Your spirit’s food is personal; only you know what your spirit hungers for. Sonia Choquette
“What does your spirit love?” Sonia Choquette, author and intuitive, asked the group of twenty of us at the Translucent You Workshop that I was attending in the fall of 2004 in Kauai, Hawaii. She then had us pair up, and take turns sharing, one at a time, three minutes each, repeating over and over again what our spirit loves.
The Red Sox had just won the World Series that day for the first time since 1918. “My spirit loves baseball,” I told my partner, a little surprised that a childhood passion for Fenway Park and the New England boys of summer came back so strongly. “And waves, my spirit loves to ride the waves into shore and have them splash over me and feel their power.” That was no surprise. We were in Hawaii, and the blue of the South Pacific and the rolling warm water and the white sand were intoxicating. But I was really thrown for a loop by what popped up next. With more enthusiasm than I had felt for a long long time, I blurted it out, “My spirit loves to be immature. My spirit loves to laugh so hard I snort. My spirit loves it when my husband and I crack each other up at inappropriate times.” I proceeded to tell my workshop partner how we, my husband and I, walk through our neighborhood making whooping noises when the other least expects it. Something in me had wanted to sound more grown-up in my spirit-loves, more “Om” and yoga-music calm, but I couldn’t help myself. My spirit was in charge. “My spirit loves whooping!” I said in a loud-whooping snorting voice.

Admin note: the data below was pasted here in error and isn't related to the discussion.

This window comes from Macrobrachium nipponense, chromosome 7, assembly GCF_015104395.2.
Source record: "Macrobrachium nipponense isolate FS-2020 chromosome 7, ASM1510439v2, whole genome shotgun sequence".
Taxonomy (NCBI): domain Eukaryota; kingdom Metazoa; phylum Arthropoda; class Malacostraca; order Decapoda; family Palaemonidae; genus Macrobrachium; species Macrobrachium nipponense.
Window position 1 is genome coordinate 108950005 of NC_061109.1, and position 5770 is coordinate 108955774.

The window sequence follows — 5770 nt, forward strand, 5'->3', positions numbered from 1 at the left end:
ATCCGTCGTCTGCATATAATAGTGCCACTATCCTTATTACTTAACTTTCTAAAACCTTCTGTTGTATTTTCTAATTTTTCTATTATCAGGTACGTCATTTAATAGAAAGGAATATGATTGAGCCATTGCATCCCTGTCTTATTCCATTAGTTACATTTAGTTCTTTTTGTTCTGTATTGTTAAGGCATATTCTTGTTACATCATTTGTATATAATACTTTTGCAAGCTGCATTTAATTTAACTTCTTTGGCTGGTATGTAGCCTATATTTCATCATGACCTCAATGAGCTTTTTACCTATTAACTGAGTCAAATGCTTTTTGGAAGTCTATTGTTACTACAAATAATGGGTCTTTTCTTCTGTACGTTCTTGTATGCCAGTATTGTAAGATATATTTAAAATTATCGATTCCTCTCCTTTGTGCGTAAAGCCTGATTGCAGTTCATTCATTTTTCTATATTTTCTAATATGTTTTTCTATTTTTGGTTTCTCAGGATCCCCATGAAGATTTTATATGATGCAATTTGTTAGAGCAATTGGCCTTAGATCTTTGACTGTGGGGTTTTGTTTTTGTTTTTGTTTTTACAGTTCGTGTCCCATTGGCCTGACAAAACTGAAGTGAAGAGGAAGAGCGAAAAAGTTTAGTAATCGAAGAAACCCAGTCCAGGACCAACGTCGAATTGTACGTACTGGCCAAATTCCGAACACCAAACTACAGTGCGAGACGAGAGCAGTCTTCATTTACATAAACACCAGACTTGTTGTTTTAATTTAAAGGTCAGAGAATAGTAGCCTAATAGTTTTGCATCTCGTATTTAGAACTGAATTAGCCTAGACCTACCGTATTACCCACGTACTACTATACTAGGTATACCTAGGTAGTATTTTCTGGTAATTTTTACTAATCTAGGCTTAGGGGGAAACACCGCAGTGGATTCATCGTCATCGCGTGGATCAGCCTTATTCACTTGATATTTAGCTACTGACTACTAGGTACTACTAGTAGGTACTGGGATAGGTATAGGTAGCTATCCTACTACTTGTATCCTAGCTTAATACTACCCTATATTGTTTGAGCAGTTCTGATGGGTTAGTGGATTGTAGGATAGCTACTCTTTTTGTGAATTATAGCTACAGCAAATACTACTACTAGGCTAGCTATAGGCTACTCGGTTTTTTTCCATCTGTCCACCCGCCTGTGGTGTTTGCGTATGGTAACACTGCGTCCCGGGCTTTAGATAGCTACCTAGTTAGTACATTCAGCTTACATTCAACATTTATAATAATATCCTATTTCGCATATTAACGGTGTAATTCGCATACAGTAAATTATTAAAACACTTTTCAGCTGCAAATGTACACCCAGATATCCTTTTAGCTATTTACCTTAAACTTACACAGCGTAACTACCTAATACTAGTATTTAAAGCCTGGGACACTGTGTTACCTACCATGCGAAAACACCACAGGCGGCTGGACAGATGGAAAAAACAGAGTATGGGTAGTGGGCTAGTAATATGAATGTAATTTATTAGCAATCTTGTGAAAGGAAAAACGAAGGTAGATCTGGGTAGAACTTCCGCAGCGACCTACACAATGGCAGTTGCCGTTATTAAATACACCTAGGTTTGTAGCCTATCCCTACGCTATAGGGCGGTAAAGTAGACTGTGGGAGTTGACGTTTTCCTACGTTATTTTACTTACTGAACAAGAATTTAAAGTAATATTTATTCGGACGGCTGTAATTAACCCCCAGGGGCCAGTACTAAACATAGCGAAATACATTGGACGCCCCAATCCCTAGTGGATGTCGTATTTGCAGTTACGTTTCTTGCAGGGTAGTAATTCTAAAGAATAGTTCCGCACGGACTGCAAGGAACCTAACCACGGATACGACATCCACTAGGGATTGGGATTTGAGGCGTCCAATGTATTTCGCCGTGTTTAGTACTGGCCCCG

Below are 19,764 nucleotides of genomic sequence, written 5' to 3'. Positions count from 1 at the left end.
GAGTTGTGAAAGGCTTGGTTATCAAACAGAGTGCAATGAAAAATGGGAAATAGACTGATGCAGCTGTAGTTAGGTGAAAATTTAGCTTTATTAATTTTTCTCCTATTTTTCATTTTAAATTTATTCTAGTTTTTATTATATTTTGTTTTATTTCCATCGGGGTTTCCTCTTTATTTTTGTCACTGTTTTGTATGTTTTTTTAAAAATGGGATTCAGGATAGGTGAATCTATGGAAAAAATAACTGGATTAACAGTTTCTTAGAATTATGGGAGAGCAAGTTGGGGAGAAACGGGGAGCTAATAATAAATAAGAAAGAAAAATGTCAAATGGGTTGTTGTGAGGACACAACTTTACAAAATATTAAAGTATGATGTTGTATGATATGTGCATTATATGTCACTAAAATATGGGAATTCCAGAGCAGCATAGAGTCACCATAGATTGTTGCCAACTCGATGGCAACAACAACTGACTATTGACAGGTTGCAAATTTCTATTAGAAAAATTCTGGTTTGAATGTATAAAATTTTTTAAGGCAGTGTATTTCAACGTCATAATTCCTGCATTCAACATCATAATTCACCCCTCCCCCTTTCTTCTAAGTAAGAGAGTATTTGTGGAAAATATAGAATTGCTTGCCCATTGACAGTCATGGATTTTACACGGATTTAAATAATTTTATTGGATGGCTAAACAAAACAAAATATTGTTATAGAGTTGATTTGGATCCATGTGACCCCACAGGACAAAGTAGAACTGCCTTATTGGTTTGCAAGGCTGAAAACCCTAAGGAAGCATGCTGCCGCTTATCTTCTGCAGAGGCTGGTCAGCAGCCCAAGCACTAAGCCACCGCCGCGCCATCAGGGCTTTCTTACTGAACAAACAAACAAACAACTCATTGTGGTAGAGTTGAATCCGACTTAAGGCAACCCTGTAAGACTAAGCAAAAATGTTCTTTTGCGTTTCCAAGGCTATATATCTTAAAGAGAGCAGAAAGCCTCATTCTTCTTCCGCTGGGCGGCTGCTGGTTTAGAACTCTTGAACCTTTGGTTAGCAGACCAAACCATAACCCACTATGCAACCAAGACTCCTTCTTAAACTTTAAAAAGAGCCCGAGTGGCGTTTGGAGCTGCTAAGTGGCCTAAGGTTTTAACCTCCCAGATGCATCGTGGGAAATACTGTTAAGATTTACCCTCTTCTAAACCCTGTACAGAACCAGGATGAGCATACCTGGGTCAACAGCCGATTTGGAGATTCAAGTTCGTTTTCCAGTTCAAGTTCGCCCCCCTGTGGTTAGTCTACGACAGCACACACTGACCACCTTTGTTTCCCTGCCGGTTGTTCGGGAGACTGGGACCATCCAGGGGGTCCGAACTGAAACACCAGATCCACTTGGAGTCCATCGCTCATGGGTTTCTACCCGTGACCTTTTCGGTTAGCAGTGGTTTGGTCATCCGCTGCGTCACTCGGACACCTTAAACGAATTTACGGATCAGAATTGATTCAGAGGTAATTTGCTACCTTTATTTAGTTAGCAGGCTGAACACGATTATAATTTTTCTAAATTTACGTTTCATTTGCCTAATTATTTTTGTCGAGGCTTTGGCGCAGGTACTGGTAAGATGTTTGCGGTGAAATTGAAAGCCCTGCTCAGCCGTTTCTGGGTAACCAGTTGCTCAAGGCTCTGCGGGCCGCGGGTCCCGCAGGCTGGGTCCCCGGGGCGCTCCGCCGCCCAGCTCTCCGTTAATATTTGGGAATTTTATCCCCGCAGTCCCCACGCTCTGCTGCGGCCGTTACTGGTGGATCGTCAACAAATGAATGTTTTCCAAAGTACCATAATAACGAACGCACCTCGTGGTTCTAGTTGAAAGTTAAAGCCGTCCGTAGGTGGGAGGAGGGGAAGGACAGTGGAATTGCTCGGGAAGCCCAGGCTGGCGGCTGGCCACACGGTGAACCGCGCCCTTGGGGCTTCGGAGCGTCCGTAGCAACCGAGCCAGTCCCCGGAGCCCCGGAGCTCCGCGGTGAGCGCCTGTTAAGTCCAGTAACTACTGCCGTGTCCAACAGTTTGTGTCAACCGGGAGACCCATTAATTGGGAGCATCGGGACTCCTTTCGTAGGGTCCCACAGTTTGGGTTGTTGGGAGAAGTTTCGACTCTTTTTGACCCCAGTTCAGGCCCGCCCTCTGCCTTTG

It makes sense as I now think about it. Our kids had just flown out of our nest and we were busting free from old roles that no longer fed our spirits. Of course there was a whoop in us, a new sense of freedom. And little did we know in that autumn-of-our-early-whoopage that, over the years, we would whoop our way through the tunnel of Lights at the Detroit airport and onto the cobblestone streets of Lisbon and Rome and grand Paris, that our whoops would sail across this planet, that our kids, the ones who flew the coop, would say with pride that, “Our parents got younger when we left home.”
And today, on a perfectly blue, no-humidity, waves splashing into shore afternoon, I’m going to claim some time at one of my favorite places, on the rocks that edge the shore of my favorite Great Lake, and I’m going to dip into those waves and I’m going to think about baseball and my son, Chris, who right now is attending a wedding in the Red Sox’s hometown, and I’m going to ask myself, as I do often, “Helen, what is it that your spirit loves?” And I’m going to listen, and, once again, I might be surprised by what pops up.